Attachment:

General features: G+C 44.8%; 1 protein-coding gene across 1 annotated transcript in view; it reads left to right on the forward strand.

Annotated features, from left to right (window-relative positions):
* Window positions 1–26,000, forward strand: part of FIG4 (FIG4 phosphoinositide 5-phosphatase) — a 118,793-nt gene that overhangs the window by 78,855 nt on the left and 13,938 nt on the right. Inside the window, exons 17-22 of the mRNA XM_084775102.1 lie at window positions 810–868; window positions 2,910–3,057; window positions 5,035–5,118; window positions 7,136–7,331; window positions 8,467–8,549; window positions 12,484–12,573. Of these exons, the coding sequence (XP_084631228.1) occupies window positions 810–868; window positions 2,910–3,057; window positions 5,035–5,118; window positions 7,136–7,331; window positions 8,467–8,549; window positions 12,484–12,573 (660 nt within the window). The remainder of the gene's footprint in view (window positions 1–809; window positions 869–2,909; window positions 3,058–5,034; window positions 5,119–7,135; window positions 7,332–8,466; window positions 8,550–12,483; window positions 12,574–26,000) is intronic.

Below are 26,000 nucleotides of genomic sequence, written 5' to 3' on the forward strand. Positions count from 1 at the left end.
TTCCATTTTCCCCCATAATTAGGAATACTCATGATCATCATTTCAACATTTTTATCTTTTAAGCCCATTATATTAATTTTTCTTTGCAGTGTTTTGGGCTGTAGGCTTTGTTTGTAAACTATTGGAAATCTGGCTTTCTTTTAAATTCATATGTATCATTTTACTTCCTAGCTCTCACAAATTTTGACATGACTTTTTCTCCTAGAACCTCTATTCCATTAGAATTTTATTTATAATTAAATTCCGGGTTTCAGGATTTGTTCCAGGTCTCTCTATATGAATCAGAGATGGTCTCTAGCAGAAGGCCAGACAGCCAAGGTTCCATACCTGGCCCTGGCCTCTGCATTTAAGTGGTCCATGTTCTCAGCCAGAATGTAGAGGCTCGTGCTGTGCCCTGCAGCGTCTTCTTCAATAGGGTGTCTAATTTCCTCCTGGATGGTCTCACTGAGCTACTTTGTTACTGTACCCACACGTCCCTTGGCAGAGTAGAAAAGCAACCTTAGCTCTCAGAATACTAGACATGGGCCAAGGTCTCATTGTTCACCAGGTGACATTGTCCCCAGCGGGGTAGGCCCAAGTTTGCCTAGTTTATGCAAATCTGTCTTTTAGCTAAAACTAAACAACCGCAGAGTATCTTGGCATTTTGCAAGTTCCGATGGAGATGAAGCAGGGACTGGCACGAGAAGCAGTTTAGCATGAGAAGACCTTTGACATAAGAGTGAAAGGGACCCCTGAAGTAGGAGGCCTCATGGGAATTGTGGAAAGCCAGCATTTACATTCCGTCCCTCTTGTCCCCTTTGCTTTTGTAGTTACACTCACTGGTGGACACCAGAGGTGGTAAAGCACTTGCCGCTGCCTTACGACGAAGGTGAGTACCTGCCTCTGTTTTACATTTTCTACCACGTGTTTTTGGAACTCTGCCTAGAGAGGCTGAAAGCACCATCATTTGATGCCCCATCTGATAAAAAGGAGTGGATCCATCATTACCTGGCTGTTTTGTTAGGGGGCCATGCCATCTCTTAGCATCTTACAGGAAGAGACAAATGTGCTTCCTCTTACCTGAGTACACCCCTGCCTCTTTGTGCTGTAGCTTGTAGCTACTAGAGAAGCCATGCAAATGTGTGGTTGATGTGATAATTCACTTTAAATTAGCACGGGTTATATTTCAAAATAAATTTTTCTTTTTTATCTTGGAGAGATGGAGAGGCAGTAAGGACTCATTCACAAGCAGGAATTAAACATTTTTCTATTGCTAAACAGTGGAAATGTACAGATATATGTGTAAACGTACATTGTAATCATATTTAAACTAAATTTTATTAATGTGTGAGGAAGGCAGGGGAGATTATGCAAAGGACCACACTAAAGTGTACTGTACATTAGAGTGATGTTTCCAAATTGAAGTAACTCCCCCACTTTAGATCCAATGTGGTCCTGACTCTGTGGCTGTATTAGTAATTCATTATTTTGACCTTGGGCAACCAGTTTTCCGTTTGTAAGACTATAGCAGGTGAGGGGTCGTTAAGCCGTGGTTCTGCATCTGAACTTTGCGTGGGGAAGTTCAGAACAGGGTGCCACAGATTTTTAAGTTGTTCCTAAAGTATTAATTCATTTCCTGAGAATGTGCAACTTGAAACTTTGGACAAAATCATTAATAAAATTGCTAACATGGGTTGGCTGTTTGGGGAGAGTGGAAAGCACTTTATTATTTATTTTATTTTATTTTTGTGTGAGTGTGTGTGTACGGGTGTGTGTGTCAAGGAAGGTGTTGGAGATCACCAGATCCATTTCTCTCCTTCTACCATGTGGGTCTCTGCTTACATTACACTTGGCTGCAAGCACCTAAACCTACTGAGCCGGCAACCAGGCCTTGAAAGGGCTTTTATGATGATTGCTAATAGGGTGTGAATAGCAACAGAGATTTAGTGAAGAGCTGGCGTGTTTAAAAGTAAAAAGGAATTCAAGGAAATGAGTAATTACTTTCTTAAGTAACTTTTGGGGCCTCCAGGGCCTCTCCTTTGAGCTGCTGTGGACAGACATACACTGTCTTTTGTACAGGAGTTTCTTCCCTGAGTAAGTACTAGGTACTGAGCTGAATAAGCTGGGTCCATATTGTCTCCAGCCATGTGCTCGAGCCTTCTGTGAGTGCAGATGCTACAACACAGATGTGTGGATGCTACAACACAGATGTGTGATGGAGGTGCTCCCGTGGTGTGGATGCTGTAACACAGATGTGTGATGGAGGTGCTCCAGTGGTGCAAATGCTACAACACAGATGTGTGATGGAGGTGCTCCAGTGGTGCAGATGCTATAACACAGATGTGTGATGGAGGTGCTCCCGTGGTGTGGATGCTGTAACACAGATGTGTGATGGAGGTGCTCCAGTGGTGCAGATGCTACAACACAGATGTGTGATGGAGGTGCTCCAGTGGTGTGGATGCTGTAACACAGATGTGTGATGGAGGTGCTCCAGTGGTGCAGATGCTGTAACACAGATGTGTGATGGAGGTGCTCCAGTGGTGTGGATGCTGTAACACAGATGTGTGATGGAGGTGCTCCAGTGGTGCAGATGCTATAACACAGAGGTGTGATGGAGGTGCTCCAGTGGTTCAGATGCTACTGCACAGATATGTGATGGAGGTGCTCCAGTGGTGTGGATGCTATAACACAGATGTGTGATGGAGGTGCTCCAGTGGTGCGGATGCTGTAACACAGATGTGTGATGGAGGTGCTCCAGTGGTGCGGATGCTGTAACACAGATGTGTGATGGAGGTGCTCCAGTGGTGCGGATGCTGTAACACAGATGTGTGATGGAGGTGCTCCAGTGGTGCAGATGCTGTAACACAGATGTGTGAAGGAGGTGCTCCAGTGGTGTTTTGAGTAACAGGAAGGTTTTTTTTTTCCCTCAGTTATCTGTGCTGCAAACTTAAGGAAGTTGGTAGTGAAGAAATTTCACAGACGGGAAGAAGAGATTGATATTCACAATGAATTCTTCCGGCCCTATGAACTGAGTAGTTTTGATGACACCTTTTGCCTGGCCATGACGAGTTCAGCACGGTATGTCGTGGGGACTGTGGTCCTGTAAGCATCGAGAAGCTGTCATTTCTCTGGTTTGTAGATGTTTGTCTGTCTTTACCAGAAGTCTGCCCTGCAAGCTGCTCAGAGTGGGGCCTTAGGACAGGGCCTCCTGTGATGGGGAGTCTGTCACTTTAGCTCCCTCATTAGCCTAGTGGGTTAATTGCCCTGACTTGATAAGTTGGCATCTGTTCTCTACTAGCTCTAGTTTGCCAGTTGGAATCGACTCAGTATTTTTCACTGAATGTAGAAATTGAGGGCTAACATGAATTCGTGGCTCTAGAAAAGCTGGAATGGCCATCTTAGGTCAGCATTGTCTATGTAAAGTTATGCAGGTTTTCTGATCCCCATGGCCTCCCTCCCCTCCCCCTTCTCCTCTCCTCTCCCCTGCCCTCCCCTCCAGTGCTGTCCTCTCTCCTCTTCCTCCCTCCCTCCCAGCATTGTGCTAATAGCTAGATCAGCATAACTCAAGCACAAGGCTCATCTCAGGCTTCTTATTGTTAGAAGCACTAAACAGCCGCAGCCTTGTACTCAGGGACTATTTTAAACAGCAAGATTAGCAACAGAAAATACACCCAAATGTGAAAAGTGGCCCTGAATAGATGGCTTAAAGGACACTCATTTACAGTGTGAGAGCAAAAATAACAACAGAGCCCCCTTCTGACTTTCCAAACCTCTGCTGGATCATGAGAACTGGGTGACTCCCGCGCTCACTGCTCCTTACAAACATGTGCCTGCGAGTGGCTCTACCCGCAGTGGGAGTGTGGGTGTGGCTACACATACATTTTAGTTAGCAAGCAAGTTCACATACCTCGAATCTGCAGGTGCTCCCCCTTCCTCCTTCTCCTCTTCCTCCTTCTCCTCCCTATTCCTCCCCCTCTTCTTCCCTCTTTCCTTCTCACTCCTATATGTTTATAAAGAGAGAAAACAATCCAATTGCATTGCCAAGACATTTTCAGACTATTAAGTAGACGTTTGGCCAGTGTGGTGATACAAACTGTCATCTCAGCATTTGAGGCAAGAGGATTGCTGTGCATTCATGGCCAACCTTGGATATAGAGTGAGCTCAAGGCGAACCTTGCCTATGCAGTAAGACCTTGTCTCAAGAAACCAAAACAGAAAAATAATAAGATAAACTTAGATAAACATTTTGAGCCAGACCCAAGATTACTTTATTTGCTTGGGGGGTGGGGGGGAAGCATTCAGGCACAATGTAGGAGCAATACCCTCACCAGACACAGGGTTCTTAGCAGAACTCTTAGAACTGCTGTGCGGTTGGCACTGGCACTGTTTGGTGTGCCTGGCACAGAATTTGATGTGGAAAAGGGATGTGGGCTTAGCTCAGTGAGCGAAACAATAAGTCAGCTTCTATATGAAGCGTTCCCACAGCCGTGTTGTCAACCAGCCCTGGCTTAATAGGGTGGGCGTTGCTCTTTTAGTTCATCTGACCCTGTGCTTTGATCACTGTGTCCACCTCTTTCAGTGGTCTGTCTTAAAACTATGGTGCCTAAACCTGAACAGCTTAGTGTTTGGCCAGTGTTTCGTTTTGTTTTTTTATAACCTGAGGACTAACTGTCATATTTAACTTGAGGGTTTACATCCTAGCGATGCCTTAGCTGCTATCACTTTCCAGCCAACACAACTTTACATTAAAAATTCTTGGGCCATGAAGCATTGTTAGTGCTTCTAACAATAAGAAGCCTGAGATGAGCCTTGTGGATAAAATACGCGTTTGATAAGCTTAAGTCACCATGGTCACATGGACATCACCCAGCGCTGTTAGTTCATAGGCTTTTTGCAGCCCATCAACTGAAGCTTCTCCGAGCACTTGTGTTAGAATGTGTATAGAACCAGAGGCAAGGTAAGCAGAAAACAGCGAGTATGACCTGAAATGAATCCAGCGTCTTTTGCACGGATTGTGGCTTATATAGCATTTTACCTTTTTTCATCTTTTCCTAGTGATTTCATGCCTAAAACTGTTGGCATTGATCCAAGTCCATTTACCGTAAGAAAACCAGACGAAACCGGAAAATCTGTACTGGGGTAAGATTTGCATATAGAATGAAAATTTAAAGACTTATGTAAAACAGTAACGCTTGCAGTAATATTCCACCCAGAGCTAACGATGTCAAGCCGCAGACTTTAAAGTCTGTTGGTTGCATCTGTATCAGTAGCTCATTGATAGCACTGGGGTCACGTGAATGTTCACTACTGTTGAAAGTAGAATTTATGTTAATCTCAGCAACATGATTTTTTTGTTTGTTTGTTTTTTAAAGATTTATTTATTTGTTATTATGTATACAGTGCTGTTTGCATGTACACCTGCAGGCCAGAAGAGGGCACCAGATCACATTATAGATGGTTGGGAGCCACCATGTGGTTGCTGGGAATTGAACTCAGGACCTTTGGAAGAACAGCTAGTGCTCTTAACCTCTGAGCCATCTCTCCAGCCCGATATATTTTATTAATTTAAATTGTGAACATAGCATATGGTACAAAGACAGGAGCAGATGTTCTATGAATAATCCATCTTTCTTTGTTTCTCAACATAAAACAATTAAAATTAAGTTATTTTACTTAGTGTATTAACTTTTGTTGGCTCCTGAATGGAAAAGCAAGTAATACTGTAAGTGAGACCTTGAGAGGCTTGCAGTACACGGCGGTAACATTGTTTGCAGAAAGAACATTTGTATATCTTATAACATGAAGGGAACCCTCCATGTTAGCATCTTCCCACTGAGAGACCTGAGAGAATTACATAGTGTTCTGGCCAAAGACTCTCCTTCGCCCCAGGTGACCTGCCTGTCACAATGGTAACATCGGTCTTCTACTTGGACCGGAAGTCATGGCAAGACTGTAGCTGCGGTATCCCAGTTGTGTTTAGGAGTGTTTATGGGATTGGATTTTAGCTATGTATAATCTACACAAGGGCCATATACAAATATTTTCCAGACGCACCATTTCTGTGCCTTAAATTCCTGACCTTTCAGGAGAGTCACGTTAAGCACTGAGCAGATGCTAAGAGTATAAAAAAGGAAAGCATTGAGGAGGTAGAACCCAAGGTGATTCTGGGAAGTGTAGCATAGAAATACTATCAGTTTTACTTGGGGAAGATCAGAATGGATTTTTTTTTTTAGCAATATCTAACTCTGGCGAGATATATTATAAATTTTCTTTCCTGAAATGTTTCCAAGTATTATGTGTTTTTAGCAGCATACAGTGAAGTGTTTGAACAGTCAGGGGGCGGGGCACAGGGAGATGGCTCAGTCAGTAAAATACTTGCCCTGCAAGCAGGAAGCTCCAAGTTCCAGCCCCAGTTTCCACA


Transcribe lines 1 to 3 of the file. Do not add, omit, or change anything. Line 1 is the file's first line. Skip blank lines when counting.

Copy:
General features: G+C 44.8%; 1 protein-coding gene across 1 annotated transcript in view; it reads left to right on the forward strand.

Annotated features, from left to right (window-relative positions):
* Window positions 1–26,000, forward strand: part of FIG4 (FIG4 phosphoinositide 5-phosphatase) — a 118,793-nt gene that overhangs the window by 78,855 nt on the left and 13,938 nt on the right. Inside the window, exons 17-22 of the mRNA XM_084775102.1 lie at window positions 810–868; window positions 2,910–3,057; window positions 5,035–5,118; window positions 7,136–7,331; window positions 8,467–8,549; window positions 12,484–12,573. Of these exons, the coding sequence (XP_084631228.1) occupies window positions 810–868; window positions 2,910–3,057; window positions 5,035–5,118; window positions 7,136–7,331; window positions 8,467–8,549; window positions 12,484–12,573 (660 nt within the window). The remainder of the gene's footprint in view (window positions 1–809; window positions 869–2,909; window positions 3,058–5,034; window positions 5,119–7,135; window positions 7,332–8,466; window positions 8,550–12,483; window positions 12,574–26,000) is intronic.